The Miracles' second album embraced several different pop and soul idioms in the course of its ten songs with extraordinary aplomb, the group moving from strength to strength while also showing off Gordy's growing musical vocabulary. For the title track, Smokey Robinson's ethereal lead vocal is surrounded by an exquisite chorus (with Claudette, in particular, providing some beautiful effects and a gently comical allusion to the Frankie Avalon song "Venus") and strings that Berry Gordy knew just when to thicken, for an emotional spike in the lyric. "What's So Good About Goodbye" mixed some ravishingly mournful lyrics and deeply emotive performances with a sound that gave equal play to hard electric guitars and a closely recorded violin section. "He Don't Care About Me" is a delightful showcase for Claudette Rogers Robinson in a girl-group mode. Those songs and the rest of side one are included on the 35th Anniversary box, but side two -- apart from "If Your Mother Only Knew" (the original B-side of "Way Over There") -- has been neglected, which is a shame, because that was the experimental side (truly the "something new" musically to which the LP title could have referred). The quintet's harmonizing soars into what would later become Manhattan Transfer territory in their version of Lerner and Loewe's "On the Street Where You Live," and they bring out equally dexterous and warmer sides of their singing on Cole Porter's "I've Got You Under My Skin"; they also engage in some delightful vocal acrobatics on the Ogden Nash-Kurt Weill "Speak Low."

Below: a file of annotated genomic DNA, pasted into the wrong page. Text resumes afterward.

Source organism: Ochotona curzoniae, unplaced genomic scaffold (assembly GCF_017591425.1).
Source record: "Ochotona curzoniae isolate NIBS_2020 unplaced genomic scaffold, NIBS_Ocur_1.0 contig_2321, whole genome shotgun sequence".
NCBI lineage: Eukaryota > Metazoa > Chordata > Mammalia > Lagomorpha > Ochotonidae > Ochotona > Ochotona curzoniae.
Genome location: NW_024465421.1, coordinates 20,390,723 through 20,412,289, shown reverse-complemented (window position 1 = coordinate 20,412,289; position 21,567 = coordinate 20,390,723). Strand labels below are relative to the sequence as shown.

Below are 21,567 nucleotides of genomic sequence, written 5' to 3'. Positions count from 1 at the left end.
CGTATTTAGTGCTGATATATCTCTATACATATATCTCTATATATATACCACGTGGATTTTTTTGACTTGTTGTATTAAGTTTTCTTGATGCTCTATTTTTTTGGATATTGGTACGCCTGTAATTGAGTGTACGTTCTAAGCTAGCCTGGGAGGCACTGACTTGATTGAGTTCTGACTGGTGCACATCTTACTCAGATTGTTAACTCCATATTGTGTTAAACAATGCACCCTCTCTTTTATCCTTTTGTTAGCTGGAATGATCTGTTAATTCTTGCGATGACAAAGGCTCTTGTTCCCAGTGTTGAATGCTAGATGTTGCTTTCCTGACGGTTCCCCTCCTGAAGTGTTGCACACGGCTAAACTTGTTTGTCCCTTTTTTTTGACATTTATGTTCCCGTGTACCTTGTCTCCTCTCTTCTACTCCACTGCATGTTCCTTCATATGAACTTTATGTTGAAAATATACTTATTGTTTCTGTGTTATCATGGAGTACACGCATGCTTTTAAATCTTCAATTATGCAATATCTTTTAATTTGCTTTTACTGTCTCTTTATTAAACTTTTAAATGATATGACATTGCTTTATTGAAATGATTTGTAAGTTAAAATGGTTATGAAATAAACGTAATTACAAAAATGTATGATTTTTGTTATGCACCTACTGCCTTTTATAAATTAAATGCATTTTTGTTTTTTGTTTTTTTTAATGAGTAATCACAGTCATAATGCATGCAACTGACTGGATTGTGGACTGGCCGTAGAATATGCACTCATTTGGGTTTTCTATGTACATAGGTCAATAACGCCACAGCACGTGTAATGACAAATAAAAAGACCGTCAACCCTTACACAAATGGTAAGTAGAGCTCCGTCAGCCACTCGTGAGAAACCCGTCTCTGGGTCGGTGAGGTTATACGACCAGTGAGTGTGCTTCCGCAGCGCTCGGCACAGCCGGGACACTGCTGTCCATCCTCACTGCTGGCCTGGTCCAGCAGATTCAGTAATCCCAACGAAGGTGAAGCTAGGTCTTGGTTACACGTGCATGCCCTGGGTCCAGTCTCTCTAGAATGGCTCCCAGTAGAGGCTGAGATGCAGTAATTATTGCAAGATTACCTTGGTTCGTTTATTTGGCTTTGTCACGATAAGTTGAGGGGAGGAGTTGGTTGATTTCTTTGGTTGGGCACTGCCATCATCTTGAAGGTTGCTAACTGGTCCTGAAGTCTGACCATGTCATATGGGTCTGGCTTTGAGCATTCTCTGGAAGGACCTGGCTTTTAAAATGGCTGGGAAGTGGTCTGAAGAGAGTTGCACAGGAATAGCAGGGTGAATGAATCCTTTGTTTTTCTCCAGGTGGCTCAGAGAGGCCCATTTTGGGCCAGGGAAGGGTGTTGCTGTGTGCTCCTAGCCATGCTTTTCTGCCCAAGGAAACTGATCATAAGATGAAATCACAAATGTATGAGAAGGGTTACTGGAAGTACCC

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AllMusic Review by Bruce Eder